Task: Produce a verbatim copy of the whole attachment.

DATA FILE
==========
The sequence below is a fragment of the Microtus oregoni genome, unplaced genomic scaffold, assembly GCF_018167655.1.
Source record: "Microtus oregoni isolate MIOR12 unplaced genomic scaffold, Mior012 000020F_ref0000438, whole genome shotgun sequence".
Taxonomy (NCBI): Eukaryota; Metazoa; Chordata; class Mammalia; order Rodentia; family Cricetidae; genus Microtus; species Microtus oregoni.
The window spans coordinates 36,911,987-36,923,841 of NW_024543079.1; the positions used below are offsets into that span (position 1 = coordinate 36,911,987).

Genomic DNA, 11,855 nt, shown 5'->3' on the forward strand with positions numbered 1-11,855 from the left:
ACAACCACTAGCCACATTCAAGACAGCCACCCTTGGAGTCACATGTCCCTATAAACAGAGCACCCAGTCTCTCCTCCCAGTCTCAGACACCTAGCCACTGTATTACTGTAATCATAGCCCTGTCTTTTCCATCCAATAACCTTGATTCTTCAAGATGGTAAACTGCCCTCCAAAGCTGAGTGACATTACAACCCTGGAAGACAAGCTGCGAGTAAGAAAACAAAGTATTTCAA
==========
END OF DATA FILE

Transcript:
The sequence below is a fragment of the Microtus oregoni genome, unplaced genomic scaffold, assembly GCF_018167655.1.
Source record: "Microtus oregoni isolate MIOR12 unplaced genomic scaffold, Mior012 000020F_ref0000438, whole genome shotgun sequence".
Taxonomy (NCBI): Eukaryota; Metazoa; Chordata; class Mammalia; order Rodentia; family Cricetidae; genus Microtus; species Microtus oregoni.
The window spans coordinates 36,911,987-36,923,841 of NW_024543079.1; the positions used below are offsets into that span (position 1 = coordinate 36,911,987).

Genomic DNA, 11,855 nt, shown 5'->3' on the forward strand with positions numbered 1-11,855 from the left:
ACAACCACTAGCCACATTCAAGACAGCCACCCTTGGAGTCACATGTCCCTATAAACAGAGCACCCAGTCTCTCCTCCCAGTCTCAGACACCTAGCCACTGTATTACTGTAATCATAGCCCTGTCTTTTCCATCCAATAACCTTGATTCTTCAAGATGGTAAACTGCCCTCCAAAGCTGAGTGACATTACAACCCTGGAAGACAAGCTGCGAGTAAGAAAACAAAGTATTTCAA